InGodWeTrustLast Monday, April 22, but in 1864, the U.S. Congress passed an act requiring coins, for the first time since the nation was founded, to include a recognition of God. Replacing the Latin motto, E Pluribus Unum – “Out of many, one” – was one that everyone could read, if not subscribe to: “In God We Trust.” How did this happen? A Rev. Watkinson urged replacing the Goddess of Liberty with a religious slogan on U.S. coinage, writing to Treasury Secretary Salmon P. Chase, “You are probably a Christian” … “Would not the antiquaries of succeeding centuries rightly reason from our past that we were a heathen nation?” A religious slogan, wrote the cleric, “would relieve us from the ignominy of heathenism. This would place us openly under the Divine protection we have personally claimed.” And even though the motto was conceived by a cleric, recommended for its religious purpose, and adopted precisely to acknowledge the Judeo-Christian God, several federal courts have since ruled that “In God We Trust” on our coins – and, since 1954, our currency, is not a religious phrase! What’s troubling is that Nazi Germany had a very similar motto: Gott mit uns (“God with us”). We can suppose the Nazis, too, have been spared the “ignominy of heathenism”!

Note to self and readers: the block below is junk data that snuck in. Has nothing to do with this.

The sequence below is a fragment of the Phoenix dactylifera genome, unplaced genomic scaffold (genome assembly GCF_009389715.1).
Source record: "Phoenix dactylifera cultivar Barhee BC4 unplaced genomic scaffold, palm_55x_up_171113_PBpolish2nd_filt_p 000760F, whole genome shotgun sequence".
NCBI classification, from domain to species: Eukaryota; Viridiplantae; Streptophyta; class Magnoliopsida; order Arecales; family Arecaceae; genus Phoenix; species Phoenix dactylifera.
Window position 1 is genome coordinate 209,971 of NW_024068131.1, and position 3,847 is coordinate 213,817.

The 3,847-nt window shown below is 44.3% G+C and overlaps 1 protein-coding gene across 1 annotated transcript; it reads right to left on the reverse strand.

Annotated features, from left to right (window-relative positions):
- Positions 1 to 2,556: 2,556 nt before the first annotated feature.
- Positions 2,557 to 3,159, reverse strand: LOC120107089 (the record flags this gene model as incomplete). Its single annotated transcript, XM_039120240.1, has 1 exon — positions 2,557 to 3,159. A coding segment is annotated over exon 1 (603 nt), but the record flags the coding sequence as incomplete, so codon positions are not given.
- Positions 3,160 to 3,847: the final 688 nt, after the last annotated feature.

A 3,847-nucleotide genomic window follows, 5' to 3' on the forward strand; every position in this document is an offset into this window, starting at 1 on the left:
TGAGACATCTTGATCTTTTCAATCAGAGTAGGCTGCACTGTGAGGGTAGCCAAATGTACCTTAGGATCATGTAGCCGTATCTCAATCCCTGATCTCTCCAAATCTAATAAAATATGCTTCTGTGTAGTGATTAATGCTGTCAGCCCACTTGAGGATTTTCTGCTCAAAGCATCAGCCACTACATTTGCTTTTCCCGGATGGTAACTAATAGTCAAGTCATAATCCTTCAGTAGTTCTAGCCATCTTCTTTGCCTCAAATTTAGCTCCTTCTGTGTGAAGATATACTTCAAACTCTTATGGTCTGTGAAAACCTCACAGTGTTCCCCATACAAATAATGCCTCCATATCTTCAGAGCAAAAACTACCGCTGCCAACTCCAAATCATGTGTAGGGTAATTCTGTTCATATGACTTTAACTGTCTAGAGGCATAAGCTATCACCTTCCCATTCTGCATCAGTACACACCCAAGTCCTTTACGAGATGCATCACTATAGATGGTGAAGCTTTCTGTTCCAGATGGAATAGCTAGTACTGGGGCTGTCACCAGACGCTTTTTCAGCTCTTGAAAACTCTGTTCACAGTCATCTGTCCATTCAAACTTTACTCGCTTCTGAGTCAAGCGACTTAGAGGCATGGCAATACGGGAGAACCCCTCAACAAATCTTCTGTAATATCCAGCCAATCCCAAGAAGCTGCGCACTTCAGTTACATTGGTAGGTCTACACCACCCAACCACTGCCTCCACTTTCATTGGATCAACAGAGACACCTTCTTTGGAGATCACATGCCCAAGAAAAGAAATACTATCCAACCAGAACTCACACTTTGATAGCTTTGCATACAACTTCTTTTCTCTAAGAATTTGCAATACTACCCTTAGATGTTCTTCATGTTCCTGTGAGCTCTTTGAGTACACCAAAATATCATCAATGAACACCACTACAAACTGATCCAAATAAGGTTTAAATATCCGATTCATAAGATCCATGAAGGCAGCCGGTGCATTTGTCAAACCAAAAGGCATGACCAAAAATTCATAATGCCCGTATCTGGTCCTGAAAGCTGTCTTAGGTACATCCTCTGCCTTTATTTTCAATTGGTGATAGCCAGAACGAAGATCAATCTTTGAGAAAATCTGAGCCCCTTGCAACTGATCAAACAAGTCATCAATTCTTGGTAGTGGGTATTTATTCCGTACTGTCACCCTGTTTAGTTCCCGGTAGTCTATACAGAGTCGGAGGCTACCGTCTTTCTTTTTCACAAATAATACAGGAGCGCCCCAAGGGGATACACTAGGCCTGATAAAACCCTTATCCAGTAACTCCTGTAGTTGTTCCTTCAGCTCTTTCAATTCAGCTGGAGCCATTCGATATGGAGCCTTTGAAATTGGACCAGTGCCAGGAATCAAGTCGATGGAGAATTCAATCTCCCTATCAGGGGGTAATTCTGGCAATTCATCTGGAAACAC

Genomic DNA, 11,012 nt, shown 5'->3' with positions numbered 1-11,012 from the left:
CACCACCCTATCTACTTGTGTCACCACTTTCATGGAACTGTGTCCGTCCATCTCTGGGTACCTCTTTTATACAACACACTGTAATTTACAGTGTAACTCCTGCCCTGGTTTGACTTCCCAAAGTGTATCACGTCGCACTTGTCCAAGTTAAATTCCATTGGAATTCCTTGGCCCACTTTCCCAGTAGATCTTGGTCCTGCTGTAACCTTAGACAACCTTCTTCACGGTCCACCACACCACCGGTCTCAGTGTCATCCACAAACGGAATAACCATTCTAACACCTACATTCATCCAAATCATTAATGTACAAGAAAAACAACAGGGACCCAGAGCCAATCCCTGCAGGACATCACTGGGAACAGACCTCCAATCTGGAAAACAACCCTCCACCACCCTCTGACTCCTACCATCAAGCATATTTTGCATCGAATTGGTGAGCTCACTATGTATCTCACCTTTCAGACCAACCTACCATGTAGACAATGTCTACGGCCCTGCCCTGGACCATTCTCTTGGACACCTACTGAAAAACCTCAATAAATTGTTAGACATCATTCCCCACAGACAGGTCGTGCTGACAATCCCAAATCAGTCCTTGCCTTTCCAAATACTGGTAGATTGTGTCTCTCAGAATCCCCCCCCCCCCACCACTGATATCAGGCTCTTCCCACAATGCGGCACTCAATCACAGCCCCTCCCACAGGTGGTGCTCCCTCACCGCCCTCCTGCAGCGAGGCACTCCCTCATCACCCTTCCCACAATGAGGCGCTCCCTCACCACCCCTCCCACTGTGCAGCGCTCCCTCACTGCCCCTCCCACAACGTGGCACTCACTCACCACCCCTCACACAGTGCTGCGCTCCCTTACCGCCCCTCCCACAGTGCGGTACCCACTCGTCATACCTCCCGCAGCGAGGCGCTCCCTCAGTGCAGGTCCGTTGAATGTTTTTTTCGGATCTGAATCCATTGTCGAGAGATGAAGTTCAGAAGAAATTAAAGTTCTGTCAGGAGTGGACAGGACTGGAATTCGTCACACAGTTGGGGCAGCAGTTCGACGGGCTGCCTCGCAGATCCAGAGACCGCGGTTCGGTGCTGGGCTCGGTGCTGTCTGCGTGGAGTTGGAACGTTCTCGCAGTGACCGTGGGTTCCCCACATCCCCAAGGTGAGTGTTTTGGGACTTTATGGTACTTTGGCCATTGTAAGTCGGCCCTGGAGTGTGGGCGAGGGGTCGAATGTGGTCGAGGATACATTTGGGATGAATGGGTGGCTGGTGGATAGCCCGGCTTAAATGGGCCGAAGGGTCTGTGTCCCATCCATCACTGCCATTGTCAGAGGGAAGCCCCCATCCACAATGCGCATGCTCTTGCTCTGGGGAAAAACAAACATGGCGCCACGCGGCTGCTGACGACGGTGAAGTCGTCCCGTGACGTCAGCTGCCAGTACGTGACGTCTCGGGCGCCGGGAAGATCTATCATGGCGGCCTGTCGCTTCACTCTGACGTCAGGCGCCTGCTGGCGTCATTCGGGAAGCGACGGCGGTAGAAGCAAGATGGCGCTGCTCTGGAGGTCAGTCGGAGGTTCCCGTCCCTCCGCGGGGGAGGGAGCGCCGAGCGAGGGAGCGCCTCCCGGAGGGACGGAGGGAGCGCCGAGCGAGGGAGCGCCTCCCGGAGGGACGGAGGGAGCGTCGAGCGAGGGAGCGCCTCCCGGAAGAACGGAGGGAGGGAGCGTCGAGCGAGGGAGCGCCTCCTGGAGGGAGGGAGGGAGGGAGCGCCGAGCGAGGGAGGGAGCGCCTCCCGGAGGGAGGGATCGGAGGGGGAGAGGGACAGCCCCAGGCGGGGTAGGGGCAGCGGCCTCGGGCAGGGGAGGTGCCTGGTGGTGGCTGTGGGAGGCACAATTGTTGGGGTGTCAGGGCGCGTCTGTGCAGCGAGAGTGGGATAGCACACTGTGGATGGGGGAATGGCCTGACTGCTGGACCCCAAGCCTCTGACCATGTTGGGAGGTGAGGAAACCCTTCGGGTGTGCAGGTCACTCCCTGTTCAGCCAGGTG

shakespeareLast Tuesday, April 23, but in 1564, the greatest poet and playwright in the English language, William Shakespeare, was baptized, so this is taken as his birthday. Shakespeare is known to be the author of about 38 plays, 154 sonnets, two long narrative poems, and several other poems. Because few records of Shakespeare’s private life survive, scholars have freely speculated about his religious beliefs. Whereas some scholars suggest The Bard may have been an atheist, and even the Catholic Encyclopedia wonders if “Shakespeare was not infected with the atheism, which was rampant in the more cultured society of the Elizabethan age,” all we can say with certainty is that, in a time when it was a serious offense to be an unfaithful Christian and to skip church services, William Shakespeare said some things no true Christian should have said and failed to do some things that a true Christian should have done.